According to Scott, the driving forces behind that shift are social media sites like Twitter and Facebook.
"I think social media is a game changer," he said. "You have to be careful, as coaches, what you tell these young men."
Scott would know. With nearly 900 composed tweets and over 8,700 followers, he's a savvy Twitter user.
"Ten years ago, you could talk to three different receivers and tell them, ‘Hey, you're my No. 1 receiver.' Well, now, they all put it out on Twitter," he said. "Also, you've got to be careful what you write them. They take that letter that you wrote, snap a picture of it and it goes out on Twitter."
Fans are more involved, too.
"You can see it having an impact. There are certain schools that have a very strong fan base on Twitter, and these guys are getting between 50 and 75 Twitter mentions a day from certain programs," Scott said. "To a 16 and 17-year-old kid, that makes a huge difference. Four or five years ago, that wasn't even around.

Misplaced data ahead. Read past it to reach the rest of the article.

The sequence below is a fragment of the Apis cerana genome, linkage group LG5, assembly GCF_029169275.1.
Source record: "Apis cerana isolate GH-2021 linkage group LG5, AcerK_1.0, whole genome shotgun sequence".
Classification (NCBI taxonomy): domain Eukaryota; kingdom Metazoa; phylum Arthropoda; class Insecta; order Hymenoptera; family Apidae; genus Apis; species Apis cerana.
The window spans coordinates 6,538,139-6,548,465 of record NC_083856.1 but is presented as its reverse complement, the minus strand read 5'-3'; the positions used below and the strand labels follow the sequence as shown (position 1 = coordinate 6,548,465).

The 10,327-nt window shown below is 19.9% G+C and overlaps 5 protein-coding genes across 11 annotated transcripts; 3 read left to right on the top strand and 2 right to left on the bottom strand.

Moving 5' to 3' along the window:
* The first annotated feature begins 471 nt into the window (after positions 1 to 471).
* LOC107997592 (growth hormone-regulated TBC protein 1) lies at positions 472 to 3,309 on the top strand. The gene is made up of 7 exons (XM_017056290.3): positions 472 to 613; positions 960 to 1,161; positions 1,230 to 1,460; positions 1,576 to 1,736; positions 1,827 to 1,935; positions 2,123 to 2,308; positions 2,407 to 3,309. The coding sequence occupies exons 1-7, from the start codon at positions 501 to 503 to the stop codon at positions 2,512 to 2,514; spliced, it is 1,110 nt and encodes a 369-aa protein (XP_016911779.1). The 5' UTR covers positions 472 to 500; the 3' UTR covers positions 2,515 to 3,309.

"So, now, there's definitely things, as coaches, you have to take into consideration. It's definitely different."
In general, Scott said, the Internet has made a significant impact on the world that is college football recruiting.
"[Prospects] [are] able to find out a lot more about the universities and football programs earlier in the process, because of how much information is out there on the Internet," Scott said. "At the same time, as coaches, we're able to find out more about these guys at an earlier time, with all the video and stuff that's accessible now."
All of it has sped up the recruiting process.
"There's more information that's going on," Scott said. "There's more communication."
According to the NCAA, the more communication, the better.
Changing the game
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